Re:  "These happen more often more quickly when someone is repeatedly slamming the keys hard."

I've experienced that problem with a lot of laptop keyboards, but in that case you can generally get at least sporadic performance out of the key(s).  The situation I was referring to however, is one where a keyboard has several dead keys that are completely and totally dead.  I broke up that keyboard, and the simple, nearly mechanical, interlocking silver finger switch components seemed to be undamaged, so maybe it was downstream from there in an IC chip or something?

Re:  "BTW, we're having another exchange student or two this year."

From all I've heard, home stay experiences tend to go either way.  Some seem to go really well though, with people forming lifelong friendships.  Another vitally important thing to consider is the reason they are ocean jumping.  There are many reasons for doing so, generally good... but not always.     [Top of page]

"Our Trip to New Orleans"     [Top of page]

Subject: Re: LL-318
Date: Sun, 11 May 2003
From: BRC  [US]

Re:  "Stop & Smell the Roses"

I really enjoyed your thoughts and experience regarding one of my favorite sayings ("Stop & Smell the Roses").  It's amazing how wandering off the beaten path can relax you and clear your head... preparing you for the next task!!

Our trip to New Orleans was really great... that is some town.  This was our fifth trip down there and we were (once again) really impressed with how friendly the natives are to visitors.  We have several places that we always frequent there and it's almost like old home week to see some of the faces once again.  It's great how they remember us from year to year, and this time many stopped by to wish us a safe trip home and to be sure to look them up again next year!  It left us with good feelings coming from a city of that size... and us being "Yankees" in the Deep South!!


"Gardening - On Roofs & In Spare Time"     [Top of page]

Date: Sun, 11 May 2003
From: CPK  [US]

About the garden on top of the concert hall - I'm amazed that they can invest so much time and money in a multi-level rooftop garden like that and that they open it to the public for only two days out of the year.  It would have to be a best-kept secret I'd think, because how could they possibly handle the large quantity of people if it was common knowledge?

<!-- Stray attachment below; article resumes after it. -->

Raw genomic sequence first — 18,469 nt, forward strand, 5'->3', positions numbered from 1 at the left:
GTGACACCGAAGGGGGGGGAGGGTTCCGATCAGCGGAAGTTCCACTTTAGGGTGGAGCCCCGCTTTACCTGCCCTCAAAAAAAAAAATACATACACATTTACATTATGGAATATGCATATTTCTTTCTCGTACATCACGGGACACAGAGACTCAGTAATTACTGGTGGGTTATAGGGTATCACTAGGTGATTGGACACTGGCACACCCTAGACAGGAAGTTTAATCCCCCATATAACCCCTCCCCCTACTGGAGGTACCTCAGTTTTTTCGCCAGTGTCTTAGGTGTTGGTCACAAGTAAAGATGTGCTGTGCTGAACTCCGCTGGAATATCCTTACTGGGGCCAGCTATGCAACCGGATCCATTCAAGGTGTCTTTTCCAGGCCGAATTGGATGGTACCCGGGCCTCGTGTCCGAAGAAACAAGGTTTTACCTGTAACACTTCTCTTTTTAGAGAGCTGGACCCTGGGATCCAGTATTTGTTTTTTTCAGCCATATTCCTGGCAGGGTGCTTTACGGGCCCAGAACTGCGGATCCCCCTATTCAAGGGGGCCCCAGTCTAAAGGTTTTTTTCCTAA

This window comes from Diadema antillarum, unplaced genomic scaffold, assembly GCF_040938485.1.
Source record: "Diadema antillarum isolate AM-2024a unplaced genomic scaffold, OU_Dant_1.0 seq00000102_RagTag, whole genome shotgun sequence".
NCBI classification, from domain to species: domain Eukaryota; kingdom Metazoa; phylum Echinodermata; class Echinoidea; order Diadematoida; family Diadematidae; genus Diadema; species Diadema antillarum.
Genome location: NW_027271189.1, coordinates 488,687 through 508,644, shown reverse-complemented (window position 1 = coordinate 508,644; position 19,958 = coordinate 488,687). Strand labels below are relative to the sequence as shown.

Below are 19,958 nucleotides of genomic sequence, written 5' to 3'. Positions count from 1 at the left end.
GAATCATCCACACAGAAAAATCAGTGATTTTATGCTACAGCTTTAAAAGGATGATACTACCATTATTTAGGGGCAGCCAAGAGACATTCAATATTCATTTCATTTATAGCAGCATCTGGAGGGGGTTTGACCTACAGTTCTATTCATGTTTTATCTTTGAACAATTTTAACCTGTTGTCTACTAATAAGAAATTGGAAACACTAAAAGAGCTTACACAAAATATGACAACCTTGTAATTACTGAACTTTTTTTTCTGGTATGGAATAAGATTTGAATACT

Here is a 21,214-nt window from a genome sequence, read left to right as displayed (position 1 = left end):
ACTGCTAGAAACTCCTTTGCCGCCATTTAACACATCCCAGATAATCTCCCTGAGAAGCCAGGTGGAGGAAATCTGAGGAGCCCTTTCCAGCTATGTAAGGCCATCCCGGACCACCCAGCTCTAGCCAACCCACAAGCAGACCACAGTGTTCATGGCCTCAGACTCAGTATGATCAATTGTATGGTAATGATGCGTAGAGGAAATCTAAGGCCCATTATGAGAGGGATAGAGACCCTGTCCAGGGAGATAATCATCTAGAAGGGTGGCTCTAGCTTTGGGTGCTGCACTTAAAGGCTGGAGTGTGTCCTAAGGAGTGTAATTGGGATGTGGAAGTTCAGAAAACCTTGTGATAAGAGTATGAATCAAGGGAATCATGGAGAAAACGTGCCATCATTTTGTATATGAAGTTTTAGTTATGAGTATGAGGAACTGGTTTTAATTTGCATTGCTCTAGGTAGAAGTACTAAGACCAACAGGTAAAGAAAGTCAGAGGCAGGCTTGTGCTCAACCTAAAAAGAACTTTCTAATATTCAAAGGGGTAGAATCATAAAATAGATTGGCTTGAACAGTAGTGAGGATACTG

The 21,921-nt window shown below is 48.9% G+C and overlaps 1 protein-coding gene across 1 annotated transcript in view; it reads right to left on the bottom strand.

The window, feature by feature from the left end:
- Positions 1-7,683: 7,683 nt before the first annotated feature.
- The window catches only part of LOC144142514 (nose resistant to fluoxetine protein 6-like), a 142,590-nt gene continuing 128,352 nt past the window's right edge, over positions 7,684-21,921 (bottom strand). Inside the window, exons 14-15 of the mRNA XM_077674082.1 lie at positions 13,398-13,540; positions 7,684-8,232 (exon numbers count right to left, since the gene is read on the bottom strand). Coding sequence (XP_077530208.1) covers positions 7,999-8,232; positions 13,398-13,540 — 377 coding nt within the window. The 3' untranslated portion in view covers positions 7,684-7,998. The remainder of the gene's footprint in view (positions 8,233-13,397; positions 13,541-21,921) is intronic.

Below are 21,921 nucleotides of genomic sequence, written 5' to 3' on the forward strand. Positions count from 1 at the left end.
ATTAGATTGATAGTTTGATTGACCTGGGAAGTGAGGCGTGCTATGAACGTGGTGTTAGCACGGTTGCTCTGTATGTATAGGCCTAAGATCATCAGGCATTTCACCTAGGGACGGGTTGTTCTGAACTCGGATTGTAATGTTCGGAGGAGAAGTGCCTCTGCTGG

I was intrigued with your description of the gardener that caught your interest.  It's a mystery how some people just attract us like magnets (and I don?ft mean in a romantic sense either, just in general).  I suppose that's one of the phenomena that cause some people to theorize about things like reincarnation.  I hope you bump into her again sometime because I'd love to hear what she might have to say about gardening.  I have a special place in my heart for gardening.  I always say, "When I die and go to heaven, I want to garden and read... the luxuries I'm not afforded now".  I don't have the time as of yet for those things... however, I have done a bit of gardening lately - putting all other important responsibilities aside (like laundry and housekeeping).

It seems like I am indulging myself when I see my house such a mess and the laundry so piled up while I spend my few extra minutes planting, not to mention the money I have invested that probably should have gone towards bills.  But it is so therapeutic to me, that maybe it's a good investment after all.  Now we will enjoy a lot of tomatoes this summer, as well as potatoes, peas, pumpkins, cucumbers and my favorite - a lovely little herb garden terraced on a hillside with lavender, oregano, coriander, parsley, chives, sage, basil, peppermint (which I use to make mint julep with Wild Turkey 101 bourbon, he-he) tarragon, and peppers.  I have a little planter I made with some fieldstone.  It had been full of sedum - a plant that comes back every year.  It was getting pretty tired and full of mixed in grass, so I dug it all up, added more stones and planted new flowers.  It's not very filled in yet, but should be really nice in a month or so.

Wish you could download the smells along with the pictures... even the horse smell might be an interesting change of pace.


Re:  "I'm amazed that they can invest so much time and money into a multi-level rooftop garden like that and that they open it to the public for only two days out of the year."